Do you have a knack for seeing ways to update or plan a house? Does a poorly-designed layout drive you crazy? Residential architects work with homeowners, community planners and developers to create safe, well-designed, beautiful homes. When looking at a career in this technical field, it’s best to have all the facts.
Providing new designs for homes, helping plan renovations or additions to existing homes are all areas a residential architect may find work in. While planning these types of projects, they must remain aware of building codes, fire regulations, structural limitations and other information to keep the project moving ahead within the requirements of local, county and state governments. They may use drafting tools or computer-aided drafting to create in-depth building plans for construction companies to base their work on.
Requirements and Qualifications
Architects often work a full time to 50 plus hours a week. Most of their work is done in an office setting, though they will often visit construction sites to review project progress and solve technical problems that may arise during construction. They need to remain flexible to changes that may need to occur on a job.
Skills that are helpful in residential architecture include analytical thinking, communications, creativity, critical thinking, organization, technical skills, computer knowledge and visualization ability. Architectural designs require some engineering knowledge to determine the best type and specification for job materials that will bring the architect’s design to reality in a safe and structurally sound manner.
Education is an absolute requirement in this position, with most states requiring architects to take coursework through a school accredited by the National Architectural Accrediting Board in a bachelor’s or master’s program. These programs often run five years for a bachelor’s degree and between one and five years for a master’s degree.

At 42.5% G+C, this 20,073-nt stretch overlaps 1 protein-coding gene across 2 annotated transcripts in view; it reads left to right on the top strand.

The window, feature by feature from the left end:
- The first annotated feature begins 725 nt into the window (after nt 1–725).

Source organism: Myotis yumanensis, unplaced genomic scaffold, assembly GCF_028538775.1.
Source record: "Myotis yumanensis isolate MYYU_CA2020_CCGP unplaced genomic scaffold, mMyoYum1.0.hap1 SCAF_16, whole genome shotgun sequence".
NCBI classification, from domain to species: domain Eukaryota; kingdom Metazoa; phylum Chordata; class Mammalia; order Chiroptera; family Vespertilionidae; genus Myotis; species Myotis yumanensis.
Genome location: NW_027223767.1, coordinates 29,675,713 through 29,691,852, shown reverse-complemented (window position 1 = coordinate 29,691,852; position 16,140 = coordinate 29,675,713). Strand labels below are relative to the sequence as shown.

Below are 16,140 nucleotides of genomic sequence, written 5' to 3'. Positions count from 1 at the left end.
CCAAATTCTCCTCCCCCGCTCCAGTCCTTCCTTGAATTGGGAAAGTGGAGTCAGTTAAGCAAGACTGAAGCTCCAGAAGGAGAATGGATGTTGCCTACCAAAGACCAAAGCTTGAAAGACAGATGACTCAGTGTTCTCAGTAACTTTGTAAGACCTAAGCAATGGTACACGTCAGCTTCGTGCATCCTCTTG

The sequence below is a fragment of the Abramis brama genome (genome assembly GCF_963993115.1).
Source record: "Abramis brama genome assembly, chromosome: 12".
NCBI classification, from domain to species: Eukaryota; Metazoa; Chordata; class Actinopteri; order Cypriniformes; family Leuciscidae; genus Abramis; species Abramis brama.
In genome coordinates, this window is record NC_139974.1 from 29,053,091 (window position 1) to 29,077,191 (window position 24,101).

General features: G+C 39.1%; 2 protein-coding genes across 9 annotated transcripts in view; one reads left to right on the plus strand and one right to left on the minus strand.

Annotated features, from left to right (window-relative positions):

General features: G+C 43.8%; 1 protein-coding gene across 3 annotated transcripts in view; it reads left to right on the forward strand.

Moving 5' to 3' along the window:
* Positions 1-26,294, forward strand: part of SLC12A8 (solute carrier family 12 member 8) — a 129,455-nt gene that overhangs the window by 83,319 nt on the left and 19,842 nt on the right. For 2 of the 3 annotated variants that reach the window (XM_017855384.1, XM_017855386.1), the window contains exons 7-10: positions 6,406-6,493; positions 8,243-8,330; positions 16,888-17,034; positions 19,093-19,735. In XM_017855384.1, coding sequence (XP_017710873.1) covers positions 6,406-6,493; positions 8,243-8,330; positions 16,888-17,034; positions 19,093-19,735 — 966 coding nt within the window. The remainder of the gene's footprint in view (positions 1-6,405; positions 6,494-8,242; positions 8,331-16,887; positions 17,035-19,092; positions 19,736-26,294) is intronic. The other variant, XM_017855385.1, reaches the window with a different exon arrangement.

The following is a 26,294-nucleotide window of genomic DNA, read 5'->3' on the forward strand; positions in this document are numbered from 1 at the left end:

Steps to Become a Residential Architect
There are three basic areas you’ll need to work on to become a residential architect. A bachelor’s degree through an accredited school is a minimum requirement, though many students continue on in a master’s program. Following graduation, most states require a minimum three year training period, usually as an intern, prior to sitting the Architect Registration Exam. This exam is required before being able to work independently. Many architects join professional associations to help them stay on top of changes in their field and new developments in technology.
Positions in related fields include civil engineers who design infrastructure projects, construction managers who oversee construction projects, other architectural specialties including industrial and business buildings, graphic designers who create visual designs to communicate information, interior designers who arrange interior spaces to make them functional and beautiful, industrial designers who create plans for manufactured products, landscape architects who design parks, airports and other large, open areas, and urban and regional planners who develop long-term plans for land use.
The average pay for architects in 2010 was $72,550, over double the total average pay of $33,840 for the same time period. Some fluctuation can be expected by architects who go into business for themselves or for partners in an architectural firm. Continuing education costs are often paid by the firm to keep their architects current on changes in the field or building code requirements.
It’s a great time to get into architecture! The Bureau of Labor Statistics is predicting a faster than average rise of 24% in this field from changing demographics including aging populations, repurposing of formerly industrial areas for housing and increasing demand for green or sustainable design.. There is also a related upswing in architecture students, causing some competition at the best firms, so it’s better to get into coursework for this program now rather than waiting.